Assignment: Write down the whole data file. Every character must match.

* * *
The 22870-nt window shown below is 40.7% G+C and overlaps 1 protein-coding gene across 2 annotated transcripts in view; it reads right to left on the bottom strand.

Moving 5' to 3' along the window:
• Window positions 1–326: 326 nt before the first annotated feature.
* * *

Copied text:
The 22870-nt window shown below is 40.7% G+C and overlaps 1 protein-coding gene across 2 annotated transcripts in view; it reads right to left on the bottom strand.

Moving 5' to 3' along the window:
• Window positions 1–326: 326 nt before the first annotated feature.